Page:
An MDC supporter confronts a policeman outside court at the beginning of Roy Bennett's trial. Notice the signage on the building, "All the time, every time".
There was confusion today at the High Court in Harare after the presiding judge threw out the State's application opposing bail for Roy Bennett. The MDC Treasurer-General and Deputy Minister of Agriculture-designate remains in jail as I write this, however.
The reason is that the decision taken by Mugabe together with Tsvangirai and Mutambara yesterday at State House had "not been officially communicated to Attorney-General", Tomana. Which meant the prosecutors hadn't the foggiest.
Upon the judge throwing out the application, the prosecution team looked surprised and shocked, clearly they were expecting more of the same. Immediately afterwards, they were seen at the AG's offices near the High Court, seeking an urgent audience with Tomana in order to get instructions on the way forward.
Just after 6:30 this evening, Tomana was said to be at State House, where Mugabe prefers to work, leaving Munhumutapa Building in the city centre to Morgan Tsvangirai. Munhumutapa Building is the official office of the president and has been so through the days of colonialism and UDI right up to today. But Mugabe abandoned it years ago, when he moved his family to their new home in Helensvale.
His Security insist that State House is safer than Munhumutapa Building. But we digress....
I did tell you yesterday on this very blog that Bennett would be freed today and that plan was borne out by the events at the courts. As of 7:30 this evening (it is now about 10:30p.m. as I write this) Bennett was still in prison and had not been freed.
It remains to be seen what happens next. I really do not believe Mugabe would have neglected to tell the AG about the granting of bail to Bennett. Something is obviously up and we would all be well-advised to smell a rat.
Mugabe knows very well just what it is that's happening here. He is in the thick of it. Tsvangirai should see through all this. Just yesterday, after his meeting with Mugabe at State House, he came back shaking his head, telling aides he was asking himself, "Is that old man really the president of this country?"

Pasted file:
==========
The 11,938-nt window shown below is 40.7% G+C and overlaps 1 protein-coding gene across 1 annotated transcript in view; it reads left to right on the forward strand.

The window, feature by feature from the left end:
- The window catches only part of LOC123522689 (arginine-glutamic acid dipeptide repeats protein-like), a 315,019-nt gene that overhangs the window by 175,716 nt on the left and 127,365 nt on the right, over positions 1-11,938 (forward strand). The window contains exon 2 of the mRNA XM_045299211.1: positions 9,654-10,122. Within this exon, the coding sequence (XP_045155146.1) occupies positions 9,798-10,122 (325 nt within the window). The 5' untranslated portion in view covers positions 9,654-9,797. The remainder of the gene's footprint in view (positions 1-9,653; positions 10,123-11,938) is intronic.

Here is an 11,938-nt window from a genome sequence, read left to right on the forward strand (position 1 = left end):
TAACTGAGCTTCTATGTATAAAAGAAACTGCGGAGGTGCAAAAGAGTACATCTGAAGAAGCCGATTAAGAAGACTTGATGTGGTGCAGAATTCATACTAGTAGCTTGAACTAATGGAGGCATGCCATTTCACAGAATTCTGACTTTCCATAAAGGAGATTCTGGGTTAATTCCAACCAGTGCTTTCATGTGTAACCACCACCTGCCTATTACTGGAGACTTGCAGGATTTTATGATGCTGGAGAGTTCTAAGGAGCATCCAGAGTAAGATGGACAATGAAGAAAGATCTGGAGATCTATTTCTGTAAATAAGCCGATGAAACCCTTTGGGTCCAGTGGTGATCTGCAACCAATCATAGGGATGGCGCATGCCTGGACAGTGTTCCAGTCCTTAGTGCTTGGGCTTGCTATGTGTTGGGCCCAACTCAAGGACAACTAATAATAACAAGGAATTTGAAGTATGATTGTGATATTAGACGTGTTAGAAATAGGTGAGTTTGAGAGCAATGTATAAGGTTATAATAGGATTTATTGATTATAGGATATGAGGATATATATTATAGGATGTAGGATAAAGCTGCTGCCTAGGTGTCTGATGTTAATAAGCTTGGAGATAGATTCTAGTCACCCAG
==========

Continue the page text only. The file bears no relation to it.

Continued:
Mugabe had told Tsvangirai that he "signs so many papers and I may have signed something to do with Secretaries (Permanent Secretaries". He referred Tsvangirai back to George Charamba and Misheck Sibanda, the Secretary to The President and Cabinet.
Tsvangirai actually believes that these two are the real brains behind the regime of Mugabe. This is all on the say-so of Mugabe, who, when asked why he would sign appointment letters without even bothering to inform Tsvangirai said: "Did I? I don't remember."
Okay, seriously now, can the Prime Minister please stop this now? It really is getting tired. Ha ha, very funny, now for some serious business....Even Tsvangirai's own aides are now complaining that their boss is "getting soft".
Does Tsvangirai honestly buy the nonsense that Mugabe had not given a thought to PermSecs at all and did not even know what he was signing when he put his signature to the letters of appointment?
Can pigs fly?
One thing is certain, Mugabe was complaining about the lack of a government in Zimbabwe for the last few months and was threatening to go it alone as a result. Before even the government was formed, he had ordered the sitting PermSecs to return any government property that they had, in preparation for a batch of new appointees.
Then he swears in Tsvangirai on 11 February, and from then until 02 March completely forgets about PermSecs and absentmindedly signs some thirty-five (35) or so letters of appointment, only to be alerted to what he had done by a press conference held by Tsvangirai?
And this sounds plausible to you?
Whatever they are smoking at Munhumutapa Building, this new government has got to stop it. What they are doing is akin to chicken innocently going out for a walk in the woods with a pair of foxes.
The same applies with Bennett's case. Mugabe knows exactly what is going on. He probably has new demands to make of Morgan Tsvangirai and it should not take us long to see what it is that he wants this time.
If this were not the case, Bennett would have been freed this afternoon.